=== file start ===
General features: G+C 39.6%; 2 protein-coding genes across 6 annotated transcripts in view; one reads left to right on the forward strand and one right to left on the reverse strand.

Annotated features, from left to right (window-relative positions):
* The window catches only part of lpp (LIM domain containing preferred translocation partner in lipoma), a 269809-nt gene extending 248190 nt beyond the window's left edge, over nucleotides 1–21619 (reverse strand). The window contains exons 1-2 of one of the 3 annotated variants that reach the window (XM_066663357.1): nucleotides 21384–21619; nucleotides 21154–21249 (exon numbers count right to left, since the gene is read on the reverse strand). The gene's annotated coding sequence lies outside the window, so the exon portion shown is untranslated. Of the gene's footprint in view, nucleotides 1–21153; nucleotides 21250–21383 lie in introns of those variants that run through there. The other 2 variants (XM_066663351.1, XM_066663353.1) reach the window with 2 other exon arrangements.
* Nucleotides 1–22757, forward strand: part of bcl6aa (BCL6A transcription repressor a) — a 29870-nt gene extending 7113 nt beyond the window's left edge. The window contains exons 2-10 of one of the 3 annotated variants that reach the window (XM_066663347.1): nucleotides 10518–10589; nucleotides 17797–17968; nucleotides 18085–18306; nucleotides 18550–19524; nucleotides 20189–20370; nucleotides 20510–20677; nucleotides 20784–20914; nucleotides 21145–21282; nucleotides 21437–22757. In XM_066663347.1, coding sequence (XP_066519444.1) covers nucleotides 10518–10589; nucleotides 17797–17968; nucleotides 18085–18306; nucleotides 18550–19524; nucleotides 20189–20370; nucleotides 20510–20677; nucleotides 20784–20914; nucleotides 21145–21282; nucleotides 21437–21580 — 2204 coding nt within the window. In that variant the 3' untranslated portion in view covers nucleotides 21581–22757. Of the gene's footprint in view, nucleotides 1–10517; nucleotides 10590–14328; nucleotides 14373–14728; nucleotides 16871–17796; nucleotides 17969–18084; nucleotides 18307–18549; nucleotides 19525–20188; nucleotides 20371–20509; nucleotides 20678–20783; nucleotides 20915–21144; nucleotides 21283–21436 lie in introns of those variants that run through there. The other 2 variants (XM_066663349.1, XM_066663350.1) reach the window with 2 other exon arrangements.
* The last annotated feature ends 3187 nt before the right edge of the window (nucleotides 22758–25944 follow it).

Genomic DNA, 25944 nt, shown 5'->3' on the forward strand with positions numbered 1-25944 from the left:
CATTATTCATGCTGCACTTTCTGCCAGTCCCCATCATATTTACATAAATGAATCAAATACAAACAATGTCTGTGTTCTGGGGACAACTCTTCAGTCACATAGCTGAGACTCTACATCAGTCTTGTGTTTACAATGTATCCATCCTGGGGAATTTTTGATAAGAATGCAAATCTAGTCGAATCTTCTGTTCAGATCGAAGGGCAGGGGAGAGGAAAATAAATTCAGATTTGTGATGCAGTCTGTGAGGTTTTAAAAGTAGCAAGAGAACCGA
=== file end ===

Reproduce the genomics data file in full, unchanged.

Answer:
General features: G+C 39.6%; 2 protein-coding genes across 6 annotated transcripts in view; one reads left to right on the forward strand and one right to left on the reverse strand.

Annotated features, from left to right (window-relative positions):
* The window catches only part of lpp (LIM domain containing preferred translocation partner in lipoma), a 269809-nt gene extending 248190 nt beyond the window's left edge, over nucleotides 1–21619 (reverse strand). The window contains exons 1-2 of one of the 3 annotated variants that reach the window (XM_066663357.1): nucleotides 21384–21619; nucleotides 21154–21249 (exon numbers count right to left, since the gene is read on the reverse strand). The gene's annotated coding sequence lies outside the window, so the exon portion shown is untranslated. Of the gene's footprint in view, nucleotides 1–21153; nucleotides 21250–21383 lie in introns of those variants that run through there. The other 2 variants (XM_066663351.1, XM_066663353.1) reach the window with 2 other exon arrangements.
* Nucleotides 1–22757, forward strand: part of bcl6aa (BCL6A transcription repressor a) — a 29870-nt gene extending 7113 nt beyond the window's left edge. The window contains exons 2-10 of one of the 3 annotated variants that reach the window (XM_066663347.1): nucleotides 10518–10589; nucleotides 17797–17968; nucleotides 18085–18306; nucleotides 18550–19524; nucleotides 20189–20370; nucleotides 20510–20677; nucleotides 20784–20914; nucleotides 21145–21282; nucleotides 21437–22757. In XM_066663347.1, coding sequence (XP_066519444.1) covers nucleotides 10518–10589; nucleotides 17797–17968; nucleotides 18085–18306; nucleotides 18550–19524; nucleotides 20189–20370; nucleotides 20510–20677; nucleotides 20784–20914; nucleotides 21145–21282; nucleotides 21437–21580 — 2204 coding nt within the window. In that variant the 3' untranslated portion in view covers nucleotides 21581–22757. Of the gene's footprint in view, nucleotides 1–10517; nucleotides 10590–14328; nucleotides 14373–14728; nucleotides 16871–17796; nucleotides 17969–18084; nucleotides 18307–18549; nucleotides 19525–20188; nucleotides 20371–20509; nucleotides 20678–20783; nucleotides 20915–21144; nucleotides 21283–21436 lie in introns of those variants that run through there. The other 2 variants (XM_066663349.1, XM_066663350.1) reach the window with 2 other exon arrangements.
* The last annotated feature ends 3187 nt before the right edge of the window (nucleotides 22758–25944 follow it).

Genomic DNA, 25944 nt, shown 5'->3' on the forward strand with positions numbered 1-25944 from the left:
CATTATTCATGCTGCACTTTCTGCCAGTCCCCATCATATTTACATAAATGAATCAAATACAAACAATGTCTGTGTTCTGGGGACAACTCTTCAGTCACATAGCTGAGACTCTACATCAGTCTTGTGTTTACAATGTATCCATCCTGGGGAATTTTTGATAAGAATGCAAATCTAGTCGAATCTTCTGTTCAGATCGAAGGGCAGGGGAGAGGAAAATAAATTCAGATTTGTGATGCAGTCTGTGAGGTTTTAAAAGTAGCAAGAGAACCGA